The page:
- The Washington Times - Sunday, April 10, 2005

MURPHY, N.C. (AP) — Kenny Jane Wade understands the anti-government sentiment that may have led some people here to help feed and shelter serial bomber Eric Rudolph during his years on the lam.

Miss Wade, who owns a cabin near where some of Rudolph’s stash of explosives recently were found, said the mistrust has been part of mountain culture since the days of the so-called revenuers — federal agents who arrested people for making moonshine during Prohibition.

“My grandfather owned a store,” said Miss Wade, a 58-year-old retiree. “He knew people that ran moonshine and he wouldn’t turn them in because he knew their families would starve.”

Although no one has admitted assisting Rudolph during his five years on the run in the Appalachian wilderness, investigators suspect that he had help. Some in Murphy are wondering whether there will be additional prosecutions now that Rudolph is talking to authorities as part of a plea deal to spare his life.

Rudolph became an almost mythic figure during his years of evading police, and many in the region mocked the government’s inability to root him out. Two country songs were written about Rudolph, and a top-selling T-shirt bore the words: “Run Rudolph Run.”

When he was captured scavenging for food behind a Save-A-Lot food store in Murphy, authorities said he was healthier and better-groomed than they would have expected of a man surviving in the woods.

Rudolph is scheduled to enter a guilty plea Wednesday to carrying out the deadly bombing at the 1996 Atlanta Olympics and three other blasts in which two persons were killed and more than 120 injured. The plea deal calls for four consecutive life sentences without the possibility of parole.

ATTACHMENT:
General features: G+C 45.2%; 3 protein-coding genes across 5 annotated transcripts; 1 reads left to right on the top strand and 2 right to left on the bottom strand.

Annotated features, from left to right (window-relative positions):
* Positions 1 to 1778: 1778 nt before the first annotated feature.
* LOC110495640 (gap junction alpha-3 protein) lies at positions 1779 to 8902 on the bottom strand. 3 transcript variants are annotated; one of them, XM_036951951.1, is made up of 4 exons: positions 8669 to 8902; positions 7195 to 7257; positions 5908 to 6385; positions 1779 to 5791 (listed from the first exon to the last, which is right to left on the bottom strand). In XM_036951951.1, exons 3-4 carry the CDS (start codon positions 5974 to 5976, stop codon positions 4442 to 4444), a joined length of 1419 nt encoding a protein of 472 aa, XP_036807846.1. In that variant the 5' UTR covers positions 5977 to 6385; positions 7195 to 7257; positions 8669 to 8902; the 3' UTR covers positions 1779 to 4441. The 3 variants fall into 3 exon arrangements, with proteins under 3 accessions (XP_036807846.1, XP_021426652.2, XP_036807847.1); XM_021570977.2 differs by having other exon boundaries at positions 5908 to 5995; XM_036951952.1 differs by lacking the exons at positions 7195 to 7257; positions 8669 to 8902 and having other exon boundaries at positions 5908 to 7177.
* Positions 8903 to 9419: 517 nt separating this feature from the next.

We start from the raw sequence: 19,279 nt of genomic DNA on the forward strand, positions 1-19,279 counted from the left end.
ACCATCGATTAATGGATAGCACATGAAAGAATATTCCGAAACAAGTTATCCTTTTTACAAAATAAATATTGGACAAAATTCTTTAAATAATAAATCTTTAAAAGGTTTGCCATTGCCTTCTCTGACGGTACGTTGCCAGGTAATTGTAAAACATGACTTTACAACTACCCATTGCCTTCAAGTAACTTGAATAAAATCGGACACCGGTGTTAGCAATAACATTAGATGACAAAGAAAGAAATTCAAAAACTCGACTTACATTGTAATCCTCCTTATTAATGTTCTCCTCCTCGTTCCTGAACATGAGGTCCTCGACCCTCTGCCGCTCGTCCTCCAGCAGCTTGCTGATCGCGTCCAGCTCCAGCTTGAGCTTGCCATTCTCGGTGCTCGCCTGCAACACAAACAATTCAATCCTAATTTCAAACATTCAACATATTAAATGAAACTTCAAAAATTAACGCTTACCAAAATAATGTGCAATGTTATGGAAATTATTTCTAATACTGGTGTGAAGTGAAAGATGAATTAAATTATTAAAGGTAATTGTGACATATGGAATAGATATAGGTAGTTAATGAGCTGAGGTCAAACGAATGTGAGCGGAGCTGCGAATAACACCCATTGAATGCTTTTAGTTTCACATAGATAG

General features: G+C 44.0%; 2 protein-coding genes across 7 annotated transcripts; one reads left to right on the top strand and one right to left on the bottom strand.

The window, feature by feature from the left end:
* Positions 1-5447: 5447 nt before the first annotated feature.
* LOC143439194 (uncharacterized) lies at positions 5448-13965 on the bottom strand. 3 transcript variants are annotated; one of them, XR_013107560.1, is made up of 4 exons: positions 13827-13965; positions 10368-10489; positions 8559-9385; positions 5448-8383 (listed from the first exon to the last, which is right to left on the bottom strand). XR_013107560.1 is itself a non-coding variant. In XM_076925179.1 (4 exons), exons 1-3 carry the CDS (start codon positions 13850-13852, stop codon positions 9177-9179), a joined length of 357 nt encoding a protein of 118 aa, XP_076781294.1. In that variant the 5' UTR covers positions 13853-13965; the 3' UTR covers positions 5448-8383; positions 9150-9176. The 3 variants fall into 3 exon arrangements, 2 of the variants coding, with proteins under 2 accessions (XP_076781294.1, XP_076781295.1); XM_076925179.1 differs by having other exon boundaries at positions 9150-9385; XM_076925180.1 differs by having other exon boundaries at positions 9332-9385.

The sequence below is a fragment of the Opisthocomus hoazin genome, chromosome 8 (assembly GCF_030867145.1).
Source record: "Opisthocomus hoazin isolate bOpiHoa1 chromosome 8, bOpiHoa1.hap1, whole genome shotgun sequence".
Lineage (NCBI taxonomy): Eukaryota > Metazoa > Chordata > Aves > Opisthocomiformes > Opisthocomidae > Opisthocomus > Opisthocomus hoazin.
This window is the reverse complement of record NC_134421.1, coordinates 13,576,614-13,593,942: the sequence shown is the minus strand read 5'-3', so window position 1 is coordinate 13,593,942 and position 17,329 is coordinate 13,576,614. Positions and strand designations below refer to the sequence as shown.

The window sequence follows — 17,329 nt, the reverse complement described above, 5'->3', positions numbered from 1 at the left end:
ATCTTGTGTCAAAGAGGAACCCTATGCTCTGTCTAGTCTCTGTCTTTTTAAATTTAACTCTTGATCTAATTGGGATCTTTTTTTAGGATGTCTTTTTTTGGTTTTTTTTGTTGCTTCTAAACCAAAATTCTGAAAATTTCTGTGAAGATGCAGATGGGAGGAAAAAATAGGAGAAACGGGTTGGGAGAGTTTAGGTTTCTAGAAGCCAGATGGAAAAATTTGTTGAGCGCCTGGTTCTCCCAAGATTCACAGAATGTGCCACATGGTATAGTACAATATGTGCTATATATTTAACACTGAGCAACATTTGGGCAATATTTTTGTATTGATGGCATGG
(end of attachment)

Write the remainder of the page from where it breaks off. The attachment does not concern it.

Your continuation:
People around town said they’ve heard others say they don’t think Rudolph did anything wrong. Miss Wade said she never sympathized with Rudolph, but added, “I understand why a lot of people would help him or sympathize with him.”

So does Mary Jo Dockery, a 65-year-old retiree.

“If he would have come here, I’d have fed him,” she said. “What would you do if Jesus came to your door, would you feed him? What he has done, God will forgive you for this.”

Glenn Crowe, who lives in a home overlooking the rugged mountain road near where agents detonated some of Rudolph’s explosives Thursday, said he has no sympathy for someone who takes innocent lives.

“Assuming he’s guilty, anyone assisting a fugitive is certainly breaking the law,” said Mr. Crowe, 61.

As part of his plea deal, Rudolph provided authorities with the location of more than 250 pounds of dynamite that he stashed in the woods, but authorities have not disclosed what else Rudolph has told them — including whether he’ll name names.

“As of yet, from talking with various people, he has not answered those questions,” said Mark Thigpen, the police chief in Murphy. “Obviously, I have those same questions, and I’m hopeful he will answer those.”

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